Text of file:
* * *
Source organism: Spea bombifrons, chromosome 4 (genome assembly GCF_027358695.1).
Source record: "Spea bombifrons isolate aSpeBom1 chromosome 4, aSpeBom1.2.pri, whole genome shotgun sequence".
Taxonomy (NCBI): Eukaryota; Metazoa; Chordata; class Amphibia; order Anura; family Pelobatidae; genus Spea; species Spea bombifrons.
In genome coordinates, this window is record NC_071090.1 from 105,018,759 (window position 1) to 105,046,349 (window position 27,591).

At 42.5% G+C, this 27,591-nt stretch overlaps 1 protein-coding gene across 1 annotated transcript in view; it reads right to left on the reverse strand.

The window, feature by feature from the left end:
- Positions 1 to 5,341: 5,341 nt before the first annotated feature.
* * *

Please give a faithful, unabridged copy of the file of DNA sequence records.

Source organism: Spea bombifrons, chromosome 4 (genome assembly GCF_027358695.1).
Source record: "Spea bombifrons isolate aSpeBom1 chromosome 4, aSpeBom1.2.pri, whole genome shotgun sequence".
Taxonomy (NCBI): Eukaryota; Metazoa; Chordata; class Amphibia; order Anura; family Pelobatidae; genus Spea; species Spea bombifrons.
In genome coordinates, this window is record NC_071090.1 from 105,018,759 (window position 1) to 105,046,349 (window position 27,591).

At 42.5% G+C, this 27,591-nt stretch overlaps 1 protein-coding gene across 1 annotated transcript in view; it reads right to left on the reverse strand.

The window, feature by feature from the left end:
- Positions 1 to 5,341: 5,341 nt before the first annotated feature.